An Evil Chris Hemsworth is Almost Enough to Save ‘Spiderhead’

At first glance, it’s hard to mess up an unhinged Chris Hemsworth.

The lion’s share of his box office gross comes from playing Thor, but Hemsworth sparks the most on-screen when his characters are slightly off-kilter. (Taika Waititi realized this with Thor: Ragnarok, making it the most enjoyable Thor solo project to date.) Part of it has to do with audience expectations. Hemsworth looks like a muscle-bound thunder god, so seeing him play someone quite different is interesting, even exciting. But he also looks like he’s having so much fun playing weird. Who doesn’t love some good old scenery-chewing, especially when the chewer spends most of his time swinging hammers or shooting guns in non-descript locales?

Spiderhead‘s biggest selling point is the chance to see Hemsworth play a taller, snazzier-dressed Dr. Evil. Steve Abnesti is a scientist running Spiderhead prison, the first thing you’d imagine “Club Fed” to be. The prisoners, including Jeff (Miles Teller) and Lizzy (Jurnee Smollett), receive these ostensible perks by voluntarily participating in mood-altering chemical experiments. One drug alters sexual attraction, while another makes you terrified of something harmless. All they have to do is say “acknowledge” (with as little emotion as required) and a mobile pack of drugs installed on their lower backs flood their bloodstreams.

It doesn’t take a brain scientist to see something wrong with Dr. Abnesti and his prison. The question is, why is it wrong? What is Spiderhead trying to say, as a prison and a movie? I don’t think it knows itself. The film offers several intriguing and relevant ideas and does nothing with them. (The film is adapted from “Escape from Spiderhead,” a short story by George Saunders published in The New Yorker in 2010.) It barely glances at the prison-industrial complex before it tangles itself up in chemical compositions and wacky hijinks. It squanders a chance to meaningfully address sexual consent in prisons, which is irresponsible given it’s a key plot point.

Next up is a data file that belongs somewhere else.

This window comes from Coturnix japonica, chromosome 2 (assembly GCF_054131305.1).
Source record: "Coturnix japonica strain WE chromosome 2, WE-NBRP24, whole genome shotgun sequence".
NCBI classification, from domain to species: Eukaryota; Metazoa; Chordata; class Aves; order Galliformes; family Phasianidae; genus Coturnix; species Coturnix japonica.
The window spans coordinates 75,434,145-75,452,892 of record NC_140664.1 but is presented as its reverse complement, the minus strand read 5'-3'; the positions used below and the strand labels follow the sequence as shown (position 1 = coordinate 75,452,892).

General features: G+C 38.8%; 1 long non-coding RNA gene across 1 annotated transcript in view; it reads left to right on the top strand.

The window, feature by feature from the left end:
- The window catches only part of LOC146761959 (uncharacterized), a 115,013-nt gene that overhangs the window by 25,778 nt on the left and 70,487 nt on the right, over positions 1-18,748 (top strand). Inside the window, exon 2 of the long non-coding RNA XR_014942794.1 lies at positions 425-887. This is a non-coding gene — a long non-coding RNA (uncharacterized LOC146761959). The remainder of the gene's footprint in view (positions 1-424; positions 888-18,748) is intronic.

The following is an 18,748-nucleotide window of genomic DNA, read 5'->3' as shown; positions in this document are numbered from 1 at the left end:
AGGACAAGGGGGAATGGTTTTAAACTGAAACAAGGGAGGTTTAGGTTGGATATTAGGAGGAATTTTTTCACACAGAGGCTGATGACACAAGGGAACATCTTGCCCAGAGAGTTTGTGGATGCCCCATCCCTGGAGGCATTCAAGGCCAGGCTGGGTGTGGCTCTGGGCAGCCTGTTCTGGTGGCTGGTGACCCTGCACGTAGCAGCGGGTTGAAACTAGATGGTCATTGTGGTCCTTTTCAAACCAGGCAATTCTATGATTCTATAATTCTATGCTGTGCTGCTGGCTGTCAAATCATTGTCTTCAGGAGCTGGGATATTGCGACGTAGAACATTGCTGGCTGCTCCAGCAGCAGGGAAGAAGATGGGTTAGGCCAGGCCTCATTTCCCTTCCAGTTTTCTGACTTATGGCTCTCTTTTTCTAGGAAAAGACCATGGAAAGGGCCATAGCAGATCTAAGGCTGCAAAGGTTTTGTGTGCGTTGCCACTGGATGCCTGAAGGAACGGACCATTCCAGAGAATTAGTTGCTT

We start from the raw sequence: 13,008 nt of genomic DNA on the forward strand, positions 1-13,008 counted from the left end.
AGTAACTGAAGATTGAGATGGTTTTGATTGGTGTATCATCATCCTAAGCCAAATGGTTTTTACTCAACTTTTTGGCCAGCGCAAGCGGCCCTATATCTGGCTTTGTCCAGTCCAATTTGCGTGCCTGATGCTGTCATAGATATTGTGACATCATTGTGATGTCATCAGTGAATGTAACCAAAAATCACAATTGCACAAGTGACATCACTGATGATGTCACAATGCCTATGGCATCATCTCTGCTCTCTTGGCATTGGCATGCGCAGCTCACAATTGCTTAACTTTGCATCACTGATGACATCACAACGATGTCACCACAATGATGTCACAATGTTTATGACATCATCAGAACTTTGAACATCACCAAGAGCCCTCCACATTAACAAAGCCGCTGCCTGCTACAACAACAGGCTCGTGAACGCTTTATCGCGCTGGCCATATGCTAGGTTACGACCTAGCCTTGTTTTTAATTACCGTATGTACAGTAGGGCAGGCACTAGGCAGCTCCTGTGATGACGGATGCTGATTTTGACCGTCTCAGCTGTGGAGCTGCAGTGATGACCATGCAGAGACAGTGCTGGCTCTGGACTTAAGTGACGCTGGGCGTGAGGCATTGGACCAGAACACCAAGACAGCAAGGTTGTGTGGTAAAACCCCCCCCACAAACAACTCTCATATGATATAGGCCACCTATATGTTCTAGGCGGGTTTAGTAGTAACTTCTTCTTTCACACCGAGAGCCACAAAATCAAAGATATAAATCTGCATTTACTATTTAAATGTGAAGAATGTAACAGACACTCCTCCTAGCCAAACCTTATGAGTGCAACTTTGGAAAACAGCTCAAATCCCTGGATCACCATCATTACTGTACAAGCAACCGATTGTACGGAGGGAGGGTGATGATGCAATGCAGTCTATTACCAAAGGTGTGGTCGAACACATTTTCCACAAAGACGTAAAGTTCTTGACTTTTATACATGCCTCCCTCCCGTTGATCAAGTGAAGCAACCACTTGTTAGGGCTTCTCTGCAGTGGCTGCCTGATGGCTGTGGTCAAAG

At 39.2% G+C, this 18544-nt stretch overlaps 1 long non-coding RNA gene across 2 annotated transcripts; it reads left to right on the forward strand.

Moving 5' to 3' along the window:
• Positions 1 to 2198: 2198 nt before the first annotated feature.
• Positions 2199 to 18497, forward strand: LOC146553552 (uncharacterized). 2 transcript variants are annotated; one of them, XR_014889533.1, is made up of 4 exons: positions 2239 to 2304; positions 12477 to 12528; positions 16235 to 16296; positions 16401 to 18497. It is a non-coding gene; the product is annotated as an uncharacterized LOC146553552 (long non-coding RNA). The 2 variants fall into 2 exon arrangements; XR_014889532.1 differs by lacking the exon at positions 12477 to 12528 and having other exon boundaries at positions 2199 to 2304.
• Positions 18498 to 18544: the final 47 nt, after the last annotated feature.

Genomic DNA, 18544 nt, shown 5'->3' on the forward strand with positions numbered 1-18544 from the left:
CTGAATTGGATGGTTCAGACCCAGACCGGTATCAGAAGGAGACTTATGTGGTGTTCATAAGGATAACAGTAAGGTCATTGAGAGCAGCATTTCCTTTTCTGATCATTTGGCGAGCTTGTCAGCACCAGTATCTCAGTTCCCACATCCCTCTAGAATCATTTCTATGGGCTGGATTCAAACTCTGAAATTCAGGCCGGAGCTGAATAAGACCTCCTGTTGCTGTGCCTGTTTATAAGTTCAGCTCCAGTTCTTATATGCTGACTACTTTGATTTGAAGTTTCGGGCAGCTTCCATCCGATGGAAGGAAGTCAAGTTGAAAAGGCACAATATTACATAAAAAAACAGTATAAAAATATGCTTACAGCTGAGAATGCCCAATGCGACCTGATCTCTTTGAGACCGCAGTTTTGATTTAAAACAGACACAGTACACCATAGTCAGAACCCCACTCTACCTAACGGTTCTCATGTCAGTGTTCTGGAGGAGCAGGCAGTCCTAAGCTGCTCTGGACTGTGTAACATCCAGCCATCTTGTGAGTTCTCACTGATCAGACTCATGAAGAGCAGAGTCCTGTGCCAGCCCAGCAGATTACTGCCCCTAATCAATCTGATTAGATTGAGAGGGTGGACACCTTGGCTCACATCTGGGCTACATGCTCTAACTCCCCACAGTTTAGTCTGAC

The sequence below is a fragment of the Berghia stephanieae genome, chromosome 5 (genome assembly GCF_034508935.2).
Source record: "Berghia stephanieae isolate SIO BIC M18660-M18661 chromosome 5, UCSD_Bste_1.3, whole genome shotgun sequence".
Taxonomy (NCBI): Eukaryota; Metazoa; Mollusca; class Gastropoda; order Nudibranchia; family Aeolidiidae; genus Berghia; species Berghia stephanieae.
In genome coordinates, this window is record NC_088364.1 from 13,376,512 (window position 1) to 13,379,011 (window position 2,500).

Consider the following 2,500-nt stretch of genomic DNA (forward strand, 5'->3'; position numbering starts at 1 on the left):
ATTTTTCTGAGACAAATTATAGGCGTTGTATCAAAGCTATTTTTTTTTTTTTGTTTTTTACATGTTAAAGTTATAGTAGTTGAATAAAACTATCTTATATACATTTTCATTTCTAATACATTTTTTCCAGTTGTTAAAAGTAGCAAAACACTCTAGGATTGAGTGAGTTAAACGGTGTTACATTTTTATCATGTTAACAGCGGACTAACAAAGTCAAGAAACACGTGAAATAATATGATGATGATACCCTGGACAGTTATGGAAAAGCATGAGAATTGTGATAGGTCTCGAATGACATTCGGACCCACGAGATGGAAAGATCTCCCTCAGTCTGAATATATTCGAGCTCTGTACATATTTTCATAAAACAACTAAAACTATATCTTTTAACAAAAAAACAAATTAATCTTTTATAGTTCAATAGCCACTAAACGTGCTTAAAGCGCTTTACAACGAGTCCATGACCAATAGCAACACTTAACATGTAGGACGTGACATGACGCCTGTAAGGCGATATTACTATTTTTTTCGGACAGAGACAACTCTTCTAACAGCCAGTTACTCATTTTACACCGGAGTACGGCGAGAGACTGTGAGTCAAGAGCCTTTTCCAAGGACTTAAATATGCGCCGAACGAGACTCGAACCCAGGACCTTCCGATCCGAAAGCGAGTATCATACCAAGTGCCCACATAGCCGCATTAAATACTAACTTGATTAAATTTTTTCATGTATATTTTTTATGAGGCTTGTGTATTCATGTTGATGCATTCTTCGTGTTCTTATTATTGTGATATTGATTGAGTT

Chris Hemsworth and Miles Teller in Spiderhead (Courtesy: Netflix/The New Yorker Studios)

However, the biggest missed opportunity is how little it says about how the “charismatic genius” has gathered and weaponized obscene amounts of power and trust in society. It directly connects to why many people are even watching Spiderhead in the first place: to see Hemsworth play the bad guy. If you’re going to bother, why not throw in a valuable point of view? Something more than “daddy issues”? It’s not like Hemsworth can’t play different shades of grey; he does it in this film. For whatever reason, the script doesn’t trust him, or perhaps itself, to dive into more compelling waters.

It’s a shame because Spiderhead yearns to be more. You can see it through director Joseph Kosinski’s beautiful lens. Spiderhead looks and sounds handsome and expensive. The set design is razor-sharp, conveying the modern, sterile hellhole the inmates unknowingly signed up for. There are several ’80s soundtrack needle drops to strike at your easiest pleasure centers. (Just in case Fresh and Kate Bush haven’t satisfied your cravings this year.) The bold camerawork draws you in, sweeping across grassy hilltops and keeping Hemsworth perfectly in the frame.

And yet, Spiderhead‘s sky-high budget doesn’t translate to the page. The tone is, at best, confused. Is it a dark comedy? Possibly, but there is more pain and heartbreak than biting satire. Drama might work if the script dialed down the comic moments a bit. The film bills itself as a “psychological thriller,” but it isn’t saying or doing anything intellectually challenging or exciting to deserve that label. So yes, Spiderhead looks gorgeous. But, what is the overhead drone shot of Miles Teller talking on a phone really good for? (Top Gun: Maverick, Kosinski’s other summer movie this year, fits the high-concept blockbuster bill much better.)

Miles Teller and Jurnee Smollett in Spiderhead (Courtesy: Netflix)

Spiderhead doesn’t just waste Netflix’s increasingly strapped bank accounts; it also wastes its cast. As I wrote earlier, it’s hard to mess up an unhinged Chris Hemsworth, but this film somehow manages. Everything he does is enjoyable, but I wondered several times if he might’ve been miscast. I don’t believe that he was. A tighter script would’ve clarified the character and allowed him more room to play up his strengths. Miles Teller and Jurnee Smollett have fine romantic chemistry, but their characters are barely sketched, and it shows.

Ultimately, Spiderhead is an odd entry in Netflix’s library. Under Joseph Kosinski’s eye, it wants to reach the heights of other lavish, high-concept blockbusters. And yet, its foundations (read: the script) scream “weekend diversion.” Weekend diversions are fine, of course, and Spiderhead indeed sits closer to the top of Netflix’s sausage factory output. It wants to be more, though, and its ambitions often exceed its reach. Everyone is just left dangling in mid-air.

Unhinged Chris Hemsworth deserves better than that.

Spiderhead is currently streaming on Netflix.

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